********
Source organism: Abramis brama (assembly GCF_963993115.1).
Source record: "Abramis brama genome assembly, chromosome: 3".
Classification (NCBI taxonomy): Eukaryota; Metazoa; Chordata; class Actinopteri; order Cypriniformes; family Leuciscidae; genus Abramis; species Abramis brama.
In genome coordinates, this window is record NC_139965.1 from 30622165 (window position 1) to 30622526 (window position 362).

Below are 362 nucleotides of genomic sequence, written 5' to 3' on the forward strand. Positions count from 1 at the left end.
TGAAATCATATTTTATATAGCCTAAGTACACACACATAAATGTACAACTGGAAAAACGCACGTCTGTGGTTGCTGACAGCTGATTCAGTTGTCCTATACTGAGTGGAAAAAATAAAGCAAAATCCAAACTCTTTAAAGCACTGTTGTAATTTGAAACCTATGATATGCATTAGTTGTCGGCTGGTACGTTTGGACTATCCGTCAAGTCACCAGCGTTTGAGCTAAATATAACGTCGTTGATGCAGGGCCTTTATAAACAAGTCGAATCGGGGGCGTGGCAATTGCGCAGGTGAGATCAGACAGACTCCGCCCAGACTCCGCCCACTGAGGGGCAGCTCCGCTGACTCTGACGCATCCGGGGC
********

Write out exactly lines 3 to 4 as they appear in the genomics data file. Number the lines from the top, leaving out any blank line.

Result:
Classification (NCBI taxonomy): Eukaryota; Metazoa; Chordata; class Actinopteri; order Cypriniformes; family Leuciscidae; genus Abramis; species Abramis brama.
In genome coordinates, this window is record NC_139965.1 from 30622165 (window position 1) to 30622526 (window position 362).